Construction is in the final stages of the new home of the Thunderbird School of Global Management on the Downtown Phoenix campus, shown here Aug. 19. Photo by Deanna Dent/ASU News

Room to grow

Though it may seem to many that the campus has reached full maturation, it is in fact growing and still has room for expansion.

This semester saw the opening of Fusion on First, a high-rise residential community at 380 N. First Ave. The building will include 13 floors of apartment-style student housing and several floors of classroom space, housing the fashion and popular music majors from the Herberger Institute for Design and the Arts.

Another building nearing completion is the new home of the Thunderbird School of Global Management, which announced its relocation to the Downtown Phoenix campus in 2017. Thunderbird’s move from its former westside location to downtown Phoenix provides the opportunity to evaluate the curriculum and give them proximity to other ASU schools and colleges, while continuing to provide world-class global management and business education with a unique intercultural focus.

Thunderbird’s new building is between First and Second streets, just north of Polk Street. It includes space for classrooms, meetings, enclave and office space and will include two levels for executive education. There will also be rooftop function space.

Ongoing plans for the campus include continued growth of the existing academic programs currently on the campus, which, over time, means the need for more classroom, office and residential space. In addition, downtown has become a major center for health and bioscience research, with the opening this year of the Wexford Innovation Center on the Phoenix Biomedical Campus, which was another collaboration between the city of Phoenix and ASU, with the help of Wexford Science + Technology.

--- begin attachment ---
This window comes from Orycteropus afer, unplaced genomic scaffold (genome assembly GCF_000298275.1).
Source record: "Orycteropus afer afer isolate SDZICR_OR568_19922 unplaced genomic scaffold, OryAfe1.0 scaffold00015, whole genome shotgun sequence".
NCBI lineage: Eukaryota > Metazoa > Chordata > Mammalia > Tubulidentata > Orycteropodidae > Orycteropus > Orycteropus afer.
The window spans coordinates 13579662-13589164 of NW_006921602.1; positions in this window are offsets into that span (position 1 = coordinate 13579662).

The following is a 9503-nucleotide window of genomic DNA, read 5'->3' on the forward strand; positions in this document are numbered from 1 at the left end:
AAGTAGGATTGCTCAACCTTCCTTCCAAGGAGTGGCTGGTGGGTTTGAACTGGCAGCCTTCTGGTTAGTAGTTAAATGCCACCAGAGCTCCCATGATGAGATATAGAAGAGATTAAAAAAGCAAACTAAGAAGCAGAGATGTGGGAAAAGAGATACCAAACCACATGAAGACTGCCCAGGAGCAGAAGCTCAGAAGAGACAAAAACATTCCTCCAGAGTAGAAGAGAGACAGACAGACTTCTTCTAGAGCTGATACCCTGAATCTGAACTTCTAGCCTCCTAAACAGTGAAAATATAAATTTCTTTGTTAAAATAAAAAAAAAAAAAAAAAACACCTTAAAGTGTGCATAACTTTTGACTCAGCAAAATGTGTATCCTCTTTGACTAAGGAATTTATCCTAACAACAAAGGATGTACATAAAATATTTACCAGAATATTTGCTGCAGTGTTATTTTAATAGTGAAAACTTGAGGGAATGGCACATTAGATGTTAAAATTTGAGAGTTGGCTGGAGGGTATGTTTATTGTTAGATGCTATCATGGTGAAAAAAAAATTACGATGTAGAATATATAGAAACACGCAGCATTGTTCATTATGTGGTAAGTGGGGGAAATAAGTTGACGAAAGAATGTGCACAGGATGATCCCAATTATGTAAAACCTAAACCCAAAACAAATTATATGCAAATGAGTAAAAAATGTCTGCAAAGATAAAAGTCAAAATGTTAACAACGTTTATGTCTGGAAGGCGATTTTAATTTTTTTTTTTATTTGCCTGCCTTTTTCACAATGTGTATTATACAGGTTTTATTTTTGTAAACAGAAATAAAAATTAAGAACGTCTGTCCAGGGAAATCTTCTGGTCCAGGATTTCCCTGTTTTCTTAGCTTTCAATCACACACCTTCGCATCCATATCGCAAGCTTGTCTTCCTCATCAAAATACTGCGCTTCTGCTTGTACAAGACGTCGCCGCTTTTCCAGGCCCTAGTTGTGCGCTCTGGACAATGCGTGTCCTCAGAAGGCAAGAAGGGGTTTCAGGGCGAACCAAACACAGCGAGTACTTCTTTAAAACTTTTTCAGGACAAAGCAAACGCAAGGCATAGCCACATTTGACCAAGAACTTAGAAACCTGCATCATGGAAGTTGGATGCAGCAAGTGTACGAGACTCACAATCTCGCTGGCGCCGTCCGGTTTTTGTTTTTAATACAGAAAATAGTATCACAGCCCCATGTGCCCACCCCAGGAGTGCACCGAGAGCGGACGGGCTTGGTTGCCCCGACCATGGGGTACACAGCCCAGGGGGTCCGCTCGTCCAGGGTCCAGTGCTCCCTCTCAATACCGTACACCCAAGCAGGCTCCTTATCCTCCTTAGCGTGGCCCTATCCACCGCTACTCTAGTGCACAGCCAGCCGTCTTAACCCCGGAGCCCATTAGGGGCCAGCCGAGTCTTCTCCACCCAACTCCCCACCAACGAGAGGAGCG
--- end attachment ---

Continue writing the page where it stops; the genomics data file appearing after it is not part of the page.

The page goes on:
TGen and private companies — along with all three state universities — are doing cutting-edge research to advance human health in the downtown area. ASU’s College of Health Solutions and Edson College of Nursing and Health Innovation are driving this research growth for ASU, and it is expected that additional university and private research activity will gravitate to and grow in the downtown area, along with the startups that emerge from this research.

The Downtown Phoenix campus’ launch and continued success is one of Gordon’s proudest accomplishments in his eight years as Phoenix mayor.

“It has succeeded way beyond anyone’s expectations,” said Gordon, who is now the director of the Chan Soon-Shiong Institute of Advanced Health, a data center dedicated to health information. “In addition to the campus, there’s the outgrowth of apartments, houses, restaurants, bars, grocery stores, retail businesses and commercial buildings. The campus has totally redeveloped downtown Phoenix, and now other major cities want college campuses in their downtowns, too."

Learn more about the evolution of the Downtown Phoenix campus and the unique partnership between ASU and the city of Phoenix

Top photo: Students make their way to classes at the Beus Center for Law and Society during the first day of fall 2021 classes on ASU's Downtown Phoenix campus Aug. 19. Photo by Deanna Dent/ASU

Reporter , ASU News


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ASU professor researching how humans can help technology detect bad bots

ASU professor makes progress in "arms race" against bad social media bots.
September 2, 2021

An analysis of users' replies can better pinpoint malevolent social media accounts

An Arizona State University professor is researching how to track malevolent social media bots by using a human touch.